Dr Penny Law, Co-founder and Executive Director of Regenesys explains that “we operate in a workplace that’s influenced by unconscious bias. When women express their opinions strongly, the general perception is that they are aggressive. On the other hand, when men express their opinions strongly, they are perceived as being assertive. A women’s contribution in a meeting, is sometimes overlooked. However, when a man makes exactly the same point a few minutes later, he is not only acknowledged but deemed to have made an important contribution. When men speak, people listen. The experience of micro aggressions could lead to women experiencing imposter syndrome because they don’t feel they belong[…] The fight for gender equality is complex as the effects of patriarchy are systemic.”
Warrior-spirited women must lead with their male allies.
If we consider that men are still the prime beneficiaries of the status-quo of the existing social order, then empowering women is, in part, men’s work. That is, men need to take on the role of being allies. When men advocate for women in leadership, they’re more likely to be taken seriously than if it were only women rallying behind other women, according to a 2014 study published by Wiley.
An ally is defined as a “person who holds a position of privilege and power and can advocate and take action to support [an underrepresented] group without taking over their voice”. For Regenesys Corporate Education CEO Kapil Jaggeth, being an ally is “an on-going commitment that requires continuous support and learning, awareness, self-reflection and most importantly, action”. He further elucidates that acting means being a person who does things for the person(s) of whom one considers themselves an ally. This entails “being a support mechanism, a learning mechanism, and a research-sharing mechanism”[…]. An ally in this sense needs to bring about equity”. Jaggeth further explains that men can learn from how women on how to do things differently.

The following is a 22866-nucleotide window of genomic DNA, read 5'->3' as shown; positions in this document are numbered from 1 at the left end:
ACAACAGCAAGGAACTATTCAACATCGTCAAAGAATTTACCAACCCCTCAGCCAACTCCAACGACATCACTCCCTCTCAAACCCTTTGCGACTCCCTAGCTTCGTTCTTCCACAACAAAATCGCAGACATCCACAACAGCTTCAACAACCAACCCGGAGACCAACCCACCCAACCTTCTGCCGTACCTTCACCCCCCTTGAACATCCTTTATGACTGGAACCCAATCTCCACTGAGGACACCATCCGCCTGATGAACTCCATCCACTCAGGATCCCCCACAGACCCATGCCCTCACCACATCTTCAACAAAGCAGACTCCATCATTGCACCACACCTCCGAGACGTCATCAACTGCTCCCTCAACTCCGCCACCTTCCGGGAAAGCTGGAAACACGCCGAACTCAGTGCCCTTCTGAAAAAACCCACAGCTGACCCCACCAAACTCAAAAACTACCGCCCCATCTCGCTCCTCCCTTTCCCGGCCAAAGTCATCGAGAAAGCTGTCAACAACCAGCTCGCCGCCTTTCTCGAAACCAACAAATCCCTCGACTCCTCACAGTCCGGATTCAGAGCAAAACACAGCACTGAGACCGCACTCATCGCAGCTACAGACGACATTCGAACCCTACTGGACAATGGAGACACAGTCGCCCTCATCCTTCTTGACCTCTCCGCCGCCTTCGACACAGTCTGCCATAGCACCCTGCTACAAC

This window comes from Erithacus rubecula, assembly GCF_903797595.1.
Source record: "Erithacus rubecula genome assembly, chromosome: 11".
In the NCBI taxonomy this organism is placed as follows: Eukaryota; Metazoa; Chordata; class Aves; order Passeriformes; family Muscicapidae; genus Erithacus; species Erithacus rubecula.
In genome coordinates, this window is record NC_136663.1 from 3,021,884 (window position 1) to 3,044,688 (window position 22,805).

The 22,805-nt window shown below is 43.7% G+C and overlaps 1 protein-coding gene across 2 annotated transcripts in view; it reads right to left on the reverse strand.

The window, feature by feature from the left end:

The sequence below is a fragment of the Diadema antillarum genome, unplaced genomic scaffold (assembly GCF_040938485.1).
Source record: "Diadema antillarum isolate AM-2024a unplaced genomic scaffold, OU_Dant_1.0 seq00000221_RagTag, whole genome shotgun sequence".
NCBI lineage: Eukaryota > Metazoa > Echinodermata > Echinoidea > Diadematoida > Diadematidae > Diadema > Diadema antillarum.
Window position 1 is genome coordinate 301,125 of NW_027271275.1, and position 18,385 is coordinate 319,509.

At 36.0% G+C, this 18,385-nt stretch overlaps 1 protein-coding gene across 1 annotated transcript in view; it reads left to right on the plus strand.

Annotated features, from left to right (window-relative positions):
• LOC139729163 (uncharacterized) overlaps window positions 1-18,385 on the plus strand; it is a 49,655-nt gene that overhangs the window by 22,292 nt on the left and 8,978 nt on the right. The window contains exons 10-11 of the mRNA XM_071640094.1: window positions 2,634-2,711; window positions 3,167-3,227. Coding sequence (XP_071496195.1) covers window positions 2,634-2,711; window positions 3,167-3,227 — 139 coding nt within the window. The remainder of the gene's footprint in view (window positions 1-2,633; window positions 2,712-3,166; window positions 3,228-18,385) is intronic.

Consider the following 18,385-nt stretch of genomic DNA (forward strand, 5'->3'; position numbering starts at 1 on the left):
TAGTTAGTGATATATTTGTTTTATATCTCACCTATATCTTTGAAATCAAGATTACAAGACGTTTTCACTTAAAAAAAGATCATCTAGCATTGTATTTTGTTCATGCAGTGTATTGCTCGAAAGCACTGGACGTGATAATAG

Women in leadership: the power of networking and learning
There is ample research to suggest that when marginalized group members have colleagues as allies, they have increased job satisfaction, lower anxiety, and a stronger workplace commitment. It is through engagement with men in leadership positions, awareness and diversity training, as well as through networks to empower women in leadership that progress in gender equity can be made.
For leaders, men and women alike, the importance of research with the latest statistics, as shown here, thought-leadership articles, consciousness raising, debates about concepts such as “male allies”, leadership training whether together or separately, executive coaching, masterclasses, board training, mentorship and networking – all surely have some value. Women who face gender-based barriers to success, need learning solutions that are tailored to their particular experiences and contexts.
Women leaders can also empower one another through networking and learning together. There is also the argument, that because men hold more than 90% of the top position, they can play a role, be a bit self-reflexive and make way, or room at the table. Male leaders in business can come to the party and play their ally roles here – if they genuinely believe in a non-sexist future. Bring on the warrior spirits please.